Daily Montanan: Tester pushes for lifetime ban of former members of Congress from becoming lobbyists
A swamp. A revolving door. A lifetime appointment.
The lawmaker-lobbyist relationship in Congress has drawn plenty of criticism for decades, but not much has been done to curb the practices that politicians in both political parties decry.
Much of the concern focuses on members of Congress who leave public office and trade it nearly immediately for a lobbying position, parlaying their knowledge and personal relationships into lucrative and effective lobbying careers.
Sen. Jon Tester, a Democrat from Montana who is also running for re-election in 2024, will introduce legislation that would stop former members of Congress from ever becoming lobbyists. The bill, the Close the Revolving Door Act, would place a lifetime ban on current members of Congress becoming lobbyists, increase rules for lobbyists and provide more transparency to the public about lobbying activities.
A similar measure was proposed in the U.S. House in 2021, but was not able to gain enough traction to become law.
Former members of Congress can begin lobbying efforts one to two years after leaving office, and so, too, can Congressional staff members. The Center for Responsive Politics notes that 460 former members of Congress are lobbyists or work for lobbying firms.
For example, after resigning as the Secretary of the Interior during the Donald Trump administration, Ryan Zinke became a lobbyist at a D.C. firm before running successfully to become the Congressional representative for western Montana.
Among other things the act would do:
- Place a lifetime ban on current Members of Congress from becoming lobbyists;
- Increase the staff restrictions on lobbying to six years;
- Ban lobbyists from joining congressional or committee staffs that they lobbied for six years;
- Create a more accessible website for public reporting of lobbying activities;
- Require lobbying firms to report on consulting services provided by former members of Congress or former senior congressional staff; and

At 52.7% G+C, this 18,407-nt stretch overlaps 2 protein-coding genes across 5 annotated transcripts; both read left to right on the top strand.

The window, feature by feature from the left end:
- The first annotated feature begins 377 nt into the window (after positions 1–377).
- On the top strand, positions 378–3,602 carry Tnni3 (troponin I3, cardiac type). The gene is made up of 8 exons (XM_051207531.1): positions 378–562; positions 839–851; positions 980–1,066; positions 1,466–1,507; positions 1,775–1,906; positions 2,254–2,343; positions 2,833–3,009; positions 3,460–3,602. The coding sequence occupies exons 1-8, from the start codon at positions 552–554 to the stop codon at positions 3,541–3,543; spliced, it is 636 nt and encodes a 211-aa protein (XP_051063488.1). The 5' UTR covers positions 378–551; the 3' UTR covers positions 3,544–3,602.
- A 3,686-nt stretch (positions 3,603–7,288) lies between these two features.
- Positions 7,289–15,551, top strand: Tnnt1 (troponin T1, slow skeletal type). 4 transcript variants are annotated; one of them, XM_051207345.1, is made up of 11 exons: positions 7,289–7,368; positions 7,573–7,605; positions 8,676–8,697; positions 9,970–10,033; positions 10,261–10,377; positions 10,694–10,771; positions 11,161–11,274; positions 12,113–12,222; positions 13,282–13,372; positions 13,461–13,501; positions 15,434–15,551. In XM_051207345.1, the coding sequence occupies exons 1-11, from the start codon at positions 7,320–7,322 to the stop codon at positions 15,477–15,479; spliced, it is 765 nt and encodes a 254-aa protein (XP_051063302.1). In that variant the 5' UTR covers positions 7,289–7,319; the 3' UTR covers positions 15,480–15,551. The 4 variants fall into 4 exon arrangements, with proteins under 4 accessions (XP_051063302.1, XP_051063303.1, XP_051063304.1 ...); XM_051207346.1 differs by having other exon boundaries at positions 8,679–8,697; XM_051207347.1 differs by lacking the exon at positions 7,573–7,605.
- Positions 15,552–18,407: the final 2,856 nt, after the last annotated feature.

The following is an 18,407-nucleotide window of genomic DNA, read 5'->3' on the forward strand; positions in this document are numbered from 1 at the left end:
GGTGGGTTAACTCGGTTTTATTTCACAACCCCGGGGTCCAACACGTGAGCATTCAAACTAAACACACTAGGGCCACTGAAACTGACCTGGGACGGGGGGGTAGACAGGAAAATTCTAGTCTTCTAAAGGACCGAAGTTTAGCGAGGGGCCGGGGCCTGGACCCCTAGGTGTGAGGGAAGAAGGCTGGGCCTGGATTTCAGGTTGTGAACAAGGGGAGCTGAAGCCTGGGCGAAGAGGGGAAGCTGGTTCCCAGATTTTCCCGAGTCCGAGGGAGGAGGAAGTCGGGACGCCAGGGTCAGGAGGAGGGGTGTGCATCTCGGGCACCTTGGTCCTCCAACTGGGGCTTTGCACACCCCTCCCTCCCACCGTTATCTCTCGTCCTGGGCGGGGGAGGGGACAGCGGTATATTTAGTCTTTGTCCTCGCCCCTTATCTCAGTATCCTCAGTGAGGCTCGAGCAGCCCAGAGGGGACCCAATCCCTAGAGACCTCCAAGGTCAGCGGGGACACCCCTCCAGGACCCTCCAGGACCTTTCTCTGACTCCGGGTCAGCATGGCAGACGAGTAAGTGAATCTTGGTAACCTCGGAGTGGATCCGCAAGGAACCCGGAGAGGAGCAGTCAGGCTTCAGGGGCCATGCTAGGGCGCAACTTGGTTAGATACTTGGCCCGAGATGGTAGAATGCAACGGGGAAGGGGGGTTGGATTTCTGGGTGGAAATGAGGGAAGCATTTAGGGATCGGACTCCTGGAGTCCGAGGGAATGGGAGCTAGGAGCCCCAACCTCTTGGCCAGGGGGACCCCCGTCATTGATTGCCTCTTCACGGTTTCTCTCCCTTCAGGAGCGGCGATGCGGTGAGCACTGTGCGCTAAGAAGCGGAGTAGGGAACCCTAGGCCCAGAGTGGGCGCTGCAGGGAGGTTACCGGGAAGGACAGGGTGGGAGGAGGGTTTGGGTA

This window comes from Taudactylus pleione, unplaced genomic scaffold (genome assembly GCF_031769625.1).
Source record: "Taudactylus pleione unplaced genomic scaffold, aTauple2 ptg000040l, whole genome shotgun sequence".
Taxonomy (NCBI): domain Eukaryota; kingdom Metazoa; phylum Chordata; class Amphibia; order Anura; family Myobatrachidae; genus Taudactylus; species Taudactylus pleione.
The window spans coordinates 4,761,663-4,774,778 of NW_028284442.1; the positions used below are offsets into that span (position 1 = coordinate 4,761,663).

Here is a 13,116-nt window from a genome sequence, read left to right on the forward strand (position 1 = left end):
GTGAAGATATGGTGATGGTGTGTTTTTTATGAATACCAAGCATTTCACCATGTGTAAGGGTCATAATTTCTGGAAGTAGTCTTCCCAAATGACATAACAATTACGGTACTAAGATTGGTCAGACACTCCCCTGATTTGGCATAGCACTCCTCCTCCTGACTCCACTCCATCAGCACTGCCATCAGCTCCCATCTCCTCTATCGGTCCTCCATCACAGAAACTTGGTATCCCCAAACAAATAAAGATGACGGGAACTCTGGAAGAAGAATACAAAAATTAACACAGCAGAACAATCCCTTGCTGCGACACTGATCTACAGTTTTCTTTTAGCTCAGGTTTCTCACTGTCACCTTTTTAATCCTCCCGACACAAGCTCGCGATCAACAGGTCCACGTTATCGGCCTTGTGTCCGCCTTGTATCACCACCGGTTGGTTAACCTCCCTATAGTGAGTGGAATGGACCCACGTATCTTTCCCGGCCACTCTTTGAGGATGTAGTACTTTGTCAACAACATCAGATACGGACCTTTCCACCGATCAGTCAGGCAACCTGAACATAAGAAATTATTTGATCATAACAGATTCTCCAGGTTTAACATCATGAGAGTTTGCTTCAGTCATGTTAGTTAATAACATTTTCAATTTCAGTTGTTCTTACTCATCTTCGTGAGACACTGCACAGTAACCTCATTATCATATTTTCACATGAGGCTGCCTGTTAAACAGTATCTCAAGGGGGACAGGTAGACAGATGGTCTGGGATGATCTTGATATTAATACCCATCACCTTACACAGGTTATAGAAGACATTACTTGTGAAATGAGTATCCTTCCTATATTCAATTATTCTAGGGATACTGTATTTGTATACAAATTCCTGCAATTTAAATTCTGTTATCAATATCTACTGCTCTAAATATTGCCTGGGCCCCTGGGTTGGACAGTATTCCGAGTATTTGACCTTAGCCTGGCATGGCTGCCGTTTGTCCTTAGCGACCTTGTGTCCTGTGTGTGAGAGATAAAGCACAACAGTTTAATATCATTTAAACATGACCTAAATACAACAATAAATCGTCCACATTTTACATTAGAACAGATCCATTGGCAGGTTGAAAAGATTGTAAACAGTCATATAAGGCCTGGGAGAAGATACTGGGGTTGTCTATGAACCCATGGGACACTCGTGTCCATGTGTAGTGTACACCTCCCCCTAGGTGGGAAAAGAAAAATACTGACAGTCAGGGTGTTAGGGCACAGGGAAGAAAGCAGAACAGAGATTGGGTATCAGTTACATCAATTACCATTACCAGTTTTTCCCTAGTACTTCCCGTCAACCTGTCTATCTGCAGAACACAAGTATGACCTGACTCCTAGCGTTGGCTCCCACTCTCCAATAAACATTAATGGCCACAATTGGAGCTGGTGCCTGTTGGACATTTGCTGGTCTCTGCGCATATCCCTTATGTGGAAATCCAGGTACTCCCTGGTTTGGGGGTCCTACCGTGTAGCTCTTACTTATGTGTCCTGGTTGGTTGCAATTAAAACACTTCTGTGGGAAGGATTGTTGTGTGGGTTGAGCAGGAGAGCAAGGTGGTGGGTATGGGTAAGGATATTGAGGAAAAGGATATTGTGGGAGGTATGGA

- Increase the maximum penalties for violating the Lobbying Disclosure Act.
“I don’t think any member of Congress should cash out on the privilege of public service,” Tester said. “It’s past time that we slam shut the revolving door that has allowed too many folks in Washington to use their elected office as a stepping stone toward high-paying lobbying jobs for special interests, instead of advocating for the people they represent. I’m calling on my colleagues to join me in supporting this commonsense legislation to bring the level of transparency and accountability to Congress that Montanans and Americans deserve.”
In addition to this latest effort to curb lobbying efforts, Tester also reintroduced legislation to require members of Congress to post their daily schedules online, including all events and meetings attended in their official capacity. Tester has posted his schedule daily since 2007.
“Too many members of Congress and their staff have abused public office by treating it as a launching pad for their next high-paying job. This culture is deeply embedded and normalized in Washington–and it is ripe for corruption,” said Tiffany Muller, President of End Citizens United and the Let America Vote Action Fund. “The Close the Revolving Door Act is commonsense legislation aimed at ending this practice so that members of Congress and their staff stay focused on doing the people’s work. We applaud Senator Tester for his continued leadership on making government work for regular people.”